Nudity certainly has its place. I honestly can't imagine showering in my clothes. But why anybody would want to walk around au natural in the middle of a densely populated city escapes me. Especially in cold weather, for crying out loud! And in San Francisco! What about the fog, clouds, and rain? Simply thinking about the . . . → Read More: Chilling Out in Northern California
Nancy Kelsey, pioneer Californian and Bartleson-Bidwell group member.
A group of settlers from Missouri was the first to split off from others continuing on the Oregon Trail to follow its dreams in California. The group, with thirty-two men, one woman, and a baby, had to abandon its wagons in Nevada, its horses were stolen by Indians, . . . → Read More: The Establishment of the California Trail
In 1860, San Joaquin County voters went to the polls on November 6 to select a president, just as they did in 2012. But unlike yesterday, 152 years ago voters in the County had four major options, thanks to simmering sectional passions over slavery.
San Joaquin County’s favorite presidential candidate in the election of 1860, . . . → Read More: County Democrats Edge Out Republicans
Life can be hard. Life was very hard for many of our ancestors. Last week, I was reminded of this reality when I came across an eighty-page manuscript consisting of transcribed letters between Henry Beers Underhill (1821-1904); an early settler of Stockton, California; his first wife, Harriette Young Fish Underhill (1827-1854); and other family members.
“The . . . → Read More: Another Look at the Westward Migration
Have you ever had the irresistible urge to study the history of San Joaquin County agriculture over the past century? Well, your moment has arrived. The San Joaquin County Historical Society and Museum is pleased to announce the availability of its U.C. Agricultural Cooperative Extension Collection for San Joaquin County.
Extension agent Elizabeth Willis embarks . . . → Read More: A Century of Agriculture in San Joaquin County
Under the direction of twenty-six-year-old church elder Sam Brannan (1819–1889), a ship named the Brooklyn sailed from New York for California on February 4, 1846—the same day the first wagon train of Mormons headed west from Nauvoo, Illinois. Both groups believed their mission was to establish a new western center for the Church of Jesus Christ . . . → Read More: Founding a Mormon Mecca: New Hope Colony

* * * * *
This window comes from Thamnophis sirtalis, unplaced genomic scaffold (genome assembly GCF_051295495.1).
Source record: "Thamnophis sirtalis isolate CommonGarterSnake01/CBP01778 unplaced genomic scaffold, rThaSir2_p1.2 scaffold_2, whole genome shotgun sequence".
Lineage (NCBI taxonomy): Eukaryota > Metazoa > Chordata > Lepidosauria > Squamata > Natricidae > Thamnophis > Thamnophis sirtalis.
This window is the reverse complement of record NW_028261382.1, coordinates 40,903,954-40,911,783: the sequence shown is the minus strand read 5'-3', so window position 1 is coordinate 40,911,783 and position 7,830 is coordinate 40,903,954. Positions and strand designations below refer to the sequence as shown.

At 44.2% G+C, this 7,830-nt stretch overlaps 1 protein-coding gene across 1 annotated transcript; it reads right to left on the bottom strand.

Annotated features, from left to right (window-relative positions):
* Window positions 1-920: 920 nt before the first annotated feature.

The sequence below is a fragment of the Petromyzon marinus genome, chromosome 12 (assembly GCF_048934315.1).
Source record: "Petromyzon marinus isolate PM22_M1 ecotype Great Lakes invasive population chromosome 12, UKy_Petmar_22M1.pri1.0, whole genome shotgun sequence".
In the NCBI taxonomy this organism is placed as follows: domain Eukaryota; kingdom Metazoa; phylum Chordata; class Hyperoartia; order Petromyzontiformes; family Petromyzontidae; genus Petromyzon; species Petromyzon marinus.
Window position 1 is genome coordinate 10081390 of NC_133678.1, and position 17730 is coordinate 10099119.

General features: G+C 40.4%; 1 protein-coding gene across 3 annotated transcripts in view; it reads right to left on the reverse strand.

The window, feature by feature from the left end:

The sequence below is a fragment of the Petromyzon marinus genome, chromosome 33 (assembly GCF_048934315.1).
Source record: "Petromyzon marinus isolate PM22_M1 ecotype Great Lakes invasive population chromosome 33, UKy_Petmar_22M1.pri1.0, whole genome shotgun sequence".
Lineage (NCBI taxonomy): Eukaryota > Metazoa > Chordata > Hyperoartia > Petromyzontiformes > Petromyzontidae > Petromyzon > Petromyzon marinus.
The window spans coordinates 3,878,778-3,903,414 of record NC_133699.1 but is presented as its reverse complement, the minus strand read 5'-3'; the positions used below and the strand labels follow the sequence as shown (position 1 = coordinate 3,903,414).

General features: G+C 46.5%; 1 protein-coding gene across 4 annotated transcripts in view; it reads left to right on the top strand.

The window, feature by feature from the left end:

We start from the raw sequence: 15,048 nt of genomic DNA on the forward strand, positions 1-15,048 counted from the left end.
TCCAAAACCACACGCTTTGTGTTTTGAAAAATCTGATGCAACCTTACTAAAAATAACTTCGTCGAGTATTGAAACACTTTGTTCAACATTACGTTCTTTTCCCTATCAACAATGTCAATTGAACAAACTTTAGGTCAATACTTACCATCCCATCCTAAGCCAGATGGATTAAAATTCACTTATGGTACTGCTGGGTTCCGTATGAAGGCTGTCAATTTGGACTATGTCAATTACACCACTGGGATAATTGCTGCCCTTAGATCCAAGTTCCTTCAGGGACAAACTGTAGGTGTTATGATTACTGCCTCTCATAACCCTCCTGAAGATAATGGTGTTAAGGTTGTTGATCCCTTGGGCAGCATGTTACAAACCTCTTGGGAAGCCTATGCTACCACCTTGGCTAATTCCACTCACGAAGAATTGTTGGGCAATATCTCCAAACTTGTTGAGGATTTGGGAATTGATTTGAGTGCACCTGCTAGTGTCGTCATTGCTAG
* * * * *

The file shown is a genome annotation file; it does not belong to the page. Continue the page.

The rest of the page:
In the early 1900s, agriculture in San Joaquin County shifted from dry-farmed wheat and barley to the intensive, irrigated crops we know today. A number of factors contributed to that transition, among them changes in the way farming was approached.
San Joaquin County farm families learn walnut cultivation from U.C. Agricultural Cooperative Extension advisors (1921).
It was . . . → Read More: Early San Joaquin County Horticulturalists
Monument at grave of David S. Terry, Stockton Rural Cemetery.
Whoever said "dead men don't tell tales" must have never visited a cemetery. As any local historian can attest, the tombstones and monuments of the deceased actually do tell stories. In fact, they stand as some of the richest sources for biography and local history anywhere . . . → Read More: Stockton Rural Cemetery Celebrates 150 Years
If you have visited the Museum's Erickson Building you have probably seen the "Man and Nature Hand in Hand" batik mural hanging in the lobby. It is hard to miss the twelve-foot high by seven and one-half-foot-wide mural when you walk through the front doors, but have you ever stopped to really look at it? I . . . → Read More: Man and Nature Hand in Hand Batik Mural
Where have the past four years gone? I don't know about you, but it seems to me that the last presidential campaign never ended. So here we sit, two and one-half months from the next election, as the presidential candidates swing at each other and the war of words escalates. Could political emotions get much hotter?
. . . → Read More: Charles M. Weber Desecrates a Flag